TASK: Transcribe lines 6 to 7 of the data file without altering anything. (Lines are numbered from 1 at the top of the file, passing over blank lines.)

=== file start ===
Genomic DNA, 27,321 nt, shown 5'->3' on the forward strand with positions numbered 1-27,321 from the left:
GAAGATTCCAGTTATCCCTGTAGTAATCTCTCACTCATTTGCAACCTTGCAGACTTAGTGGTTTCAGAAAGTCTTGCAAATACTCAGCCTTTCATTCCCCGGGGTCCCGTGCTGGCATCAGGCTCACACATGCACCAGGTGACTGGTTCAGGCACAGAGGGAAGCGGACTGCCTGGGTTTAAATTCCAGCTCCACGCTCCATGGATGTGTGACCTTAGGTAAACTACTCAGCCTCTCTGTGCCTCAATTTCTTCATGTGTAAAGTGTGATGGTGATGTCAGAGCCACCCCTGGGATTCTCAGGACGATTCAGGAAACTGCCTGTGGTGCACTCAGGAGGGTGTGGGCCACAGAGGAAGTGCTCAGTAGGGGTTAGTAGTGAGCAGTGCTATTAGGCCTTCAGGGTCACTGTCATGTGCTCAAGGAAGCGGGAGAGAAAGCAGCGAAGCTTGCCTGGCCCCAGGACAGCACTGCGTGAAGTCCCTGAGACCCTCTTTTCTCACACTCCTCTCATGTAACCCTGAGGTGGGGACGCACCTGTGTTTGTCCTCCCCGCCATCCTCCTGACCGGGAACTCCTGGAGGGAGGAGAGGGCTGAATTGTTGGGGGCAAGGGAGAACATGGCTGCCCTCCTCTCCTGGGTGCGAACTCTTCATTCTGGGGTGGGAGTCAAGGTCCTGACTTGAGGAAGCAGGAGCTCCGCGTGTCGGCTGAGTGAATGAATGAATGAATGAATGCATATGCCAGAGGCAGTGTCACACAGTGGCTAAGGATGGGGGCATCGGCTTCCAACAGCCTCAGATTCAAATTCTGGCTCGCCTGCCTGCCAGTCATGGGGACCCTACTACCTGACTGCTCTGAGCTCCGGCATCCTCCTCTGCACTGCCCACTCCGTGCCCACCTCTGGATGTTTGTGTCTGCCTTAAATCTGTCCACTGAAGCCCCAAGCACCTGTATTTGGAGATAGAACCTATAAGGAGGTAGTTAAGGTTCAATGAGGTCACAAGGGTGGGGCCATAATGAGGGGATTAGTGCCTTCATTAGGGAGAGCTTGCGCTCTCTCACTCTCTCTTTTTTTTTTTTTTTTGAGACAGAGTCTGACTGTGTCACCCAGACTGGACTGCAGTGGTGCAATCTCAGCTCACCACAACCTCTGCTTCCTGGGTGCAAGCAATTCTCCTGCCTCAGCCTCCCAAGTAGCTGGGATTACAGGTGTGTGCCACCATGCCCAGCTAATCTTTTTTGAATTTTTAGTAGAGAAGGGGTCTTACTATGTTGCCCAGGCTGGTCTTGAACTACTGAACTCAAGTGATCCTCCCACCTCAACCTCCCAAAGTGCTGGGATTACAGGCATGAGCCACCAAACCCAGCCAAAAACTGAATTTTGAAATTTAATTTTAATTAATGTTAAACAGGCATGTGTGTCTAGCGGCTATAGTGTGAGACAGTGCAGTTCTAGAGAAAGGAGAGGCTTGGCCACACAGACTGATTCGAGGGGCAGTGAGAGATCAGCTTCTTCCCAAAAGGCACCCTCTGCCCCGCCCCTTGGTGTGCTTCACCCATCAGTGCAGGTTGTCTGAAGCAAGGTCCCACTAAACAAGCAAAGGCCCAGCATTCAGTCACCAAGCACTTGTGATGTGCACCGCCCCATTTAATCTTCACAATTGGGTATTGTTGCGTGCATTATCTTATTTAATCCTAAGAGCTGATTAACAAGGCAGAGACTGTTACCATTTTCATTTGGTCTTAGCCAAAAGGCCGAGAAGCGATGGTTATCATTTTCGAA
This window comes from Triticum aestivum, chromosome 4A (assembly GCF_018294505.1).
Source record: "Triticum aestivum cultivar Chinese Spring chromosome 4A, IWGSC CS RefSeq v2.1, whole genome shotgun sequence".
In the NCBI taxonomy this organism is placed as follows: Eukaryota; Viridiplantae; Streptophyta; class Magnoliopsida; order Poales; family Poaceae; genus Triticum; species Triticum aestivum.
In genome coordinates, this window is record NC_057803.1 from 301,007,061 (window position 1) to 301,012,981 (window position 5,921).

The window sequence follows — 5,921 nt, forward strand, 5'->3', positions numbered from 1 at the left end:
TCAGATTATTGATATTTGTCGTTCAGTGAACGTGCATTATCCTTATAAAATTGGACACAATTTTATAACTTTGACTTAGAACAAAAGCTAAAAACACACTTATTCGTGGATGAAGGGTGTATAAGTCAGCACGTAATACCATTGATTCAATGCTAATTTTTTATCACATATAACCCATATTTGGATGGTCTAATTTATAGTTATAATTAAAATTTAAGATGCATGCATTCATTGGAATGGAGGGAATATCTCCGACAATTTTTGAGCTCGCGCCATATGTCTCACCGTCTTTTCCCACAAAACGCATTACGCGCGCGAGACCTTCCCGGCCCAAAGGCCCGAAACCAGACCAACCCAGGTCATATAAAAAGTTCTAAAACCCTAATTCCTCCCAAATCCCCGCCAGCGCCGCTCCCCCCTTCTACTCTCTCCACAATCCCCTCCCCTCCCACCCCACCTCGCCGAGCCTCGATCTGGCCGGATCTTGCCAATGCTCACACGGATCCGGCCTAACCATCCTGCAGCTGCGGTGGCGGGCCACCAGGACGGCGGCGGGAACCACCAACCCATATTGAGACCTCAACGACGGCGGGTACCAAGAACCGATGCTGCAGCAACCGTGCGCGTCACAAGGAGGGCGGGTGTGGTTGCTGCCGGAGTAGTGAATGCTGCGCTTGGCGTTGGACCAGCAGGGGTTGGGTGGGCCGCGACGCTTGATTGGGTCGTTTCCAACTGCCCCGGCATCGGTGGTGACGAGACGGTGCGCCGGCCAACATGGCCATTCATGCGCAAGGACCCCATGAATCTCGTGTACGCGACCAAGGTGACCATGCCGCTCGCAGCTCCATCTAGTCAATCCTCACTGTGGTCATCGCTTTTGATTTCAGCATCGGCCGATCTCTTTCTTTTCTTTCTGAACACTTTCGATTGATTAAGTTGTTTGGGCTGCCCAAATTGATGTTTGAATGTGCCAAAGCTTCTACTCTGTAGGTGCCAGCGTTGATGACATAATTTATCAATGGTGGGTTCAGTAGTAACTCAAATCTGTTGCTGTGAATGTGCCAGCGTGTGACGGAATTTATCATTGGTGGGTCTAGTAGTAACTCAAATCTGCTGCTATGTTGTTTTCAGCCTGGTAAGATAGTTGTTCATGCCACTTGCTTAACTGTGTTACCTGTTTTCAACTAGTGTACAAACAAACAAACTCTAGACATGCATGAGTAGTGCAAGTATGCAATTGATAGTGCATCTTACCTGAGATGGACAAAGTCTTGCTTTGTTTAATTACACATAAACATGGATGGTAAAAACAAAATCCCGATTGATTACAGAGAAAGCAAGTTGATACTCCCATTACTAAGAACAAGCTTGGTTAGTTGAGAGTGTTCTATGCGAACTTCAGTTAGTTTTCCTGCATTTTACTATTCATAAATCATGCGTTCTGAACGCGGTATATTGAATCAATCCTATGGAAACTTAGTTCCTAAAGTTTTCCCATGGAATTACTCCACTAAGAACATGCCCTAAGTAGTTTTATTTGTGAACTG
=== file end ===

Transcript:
In genome coordinates, this window is record NC_057803.1 from 301,007,061 (window position 1) to 301,012,981 (window position 5,921).

The window sequence follows — 5,921 nt, forward strand, 5'->3', positions numbered from 1 at the left end: